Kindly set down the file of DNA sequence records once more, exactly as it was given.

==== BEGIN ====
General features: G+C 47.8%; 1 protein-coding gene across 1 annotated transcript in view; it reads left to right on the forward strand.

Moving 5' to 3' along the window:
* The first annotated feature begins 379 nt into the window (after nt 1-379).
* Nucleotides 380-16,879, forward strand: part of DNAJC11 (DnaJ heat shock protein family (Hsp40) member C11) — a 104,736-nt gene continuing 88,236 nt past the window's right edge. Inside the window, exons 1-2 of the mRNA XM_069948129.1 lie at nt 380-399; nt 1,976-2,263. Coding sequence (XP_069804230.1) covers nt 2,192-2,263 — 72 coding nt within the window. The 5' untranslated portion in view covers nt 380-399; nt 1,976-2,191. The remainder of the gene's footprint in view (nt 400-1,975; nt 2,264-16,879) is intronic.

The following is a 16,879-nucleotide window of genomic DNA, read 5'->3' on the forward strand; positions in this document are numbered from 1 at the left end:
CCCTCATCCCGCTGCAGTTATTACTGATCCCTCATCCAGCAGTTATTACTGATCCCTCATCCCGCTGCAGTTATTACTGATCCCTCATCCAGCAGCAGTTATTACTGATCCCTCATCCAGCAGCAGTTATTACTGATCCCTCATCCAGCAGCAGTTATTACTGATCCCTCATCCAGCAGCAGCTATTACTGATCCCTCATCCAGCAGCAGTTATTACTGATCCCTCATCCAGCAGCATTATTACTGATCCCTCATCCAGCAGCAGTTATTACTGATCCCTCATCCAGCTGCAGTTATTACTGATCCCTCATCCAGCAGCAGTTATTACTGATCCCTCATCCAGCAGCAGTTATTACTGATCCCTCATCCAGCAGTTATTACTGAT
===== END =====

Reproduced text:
General features: G+C 47.8%; 1 protein-coding gene across 1 annotated transcript in view; it reads left to right on the forward strand.

Moving 5' to 3' along the window:
* The first annotated feature begins 379 nt into the window (after nt 1-379).
* Nucleotides 380-16,879, forward strand: part of DNAJC11 (DnaJ heat shock protein family (Hsp40) member C11) — a 104,736-nt gene continuing 88,236 nt past the window's right edge. Inside the window, exons 1-2 of the mRNA XM_069948129.1 lie at nt 380-399; nt 1,976-2,263. Coding sequence (XP_069804230.1) covers nt 2,192-2,263 — 72 coding nt within the window. The 5' untranslated portion in view covers nt 380-399; nt 1,976-2,191. The remainder of the gene's footprint in view (nt 400-1,975; nt 2,264-16,879) is intronic.

The following is a 16,879-nucleotide window of genomic DNA, read 5'->3' on the forward strand; positions in this document are numbered from 1 at the left end:
CCCTCATCCCGCTGCAGTTATTACTGATCCCTCATCCAGCAGTTATTACTGATCCCTCATCCCGCTGCAGTTATTACTGATCCCTCATCCAGCAGCAGTTATTACTGATCCCTCATCCAGCAGCAGTTATTACTGATCCCTCATCCAGCAGCAGTTATTACTGATCCCTCATCCAGCAGCAGCTATTACTGATCCCTCATCCAGCAGCAGTTATTACTGATCCCTCATCCAGCAGCATTATTACTGATCCCTCATCCAGCAGCAGTTATTACTGATCCCTCATCCAGCTGCAGTTATTACTGATCCCTCATCCAGCAGCAGTTATTACTGATCCCTCATCCAGCAGCAGTTATTACTGATCCCTCATCCAGCAGTTATTACTGAT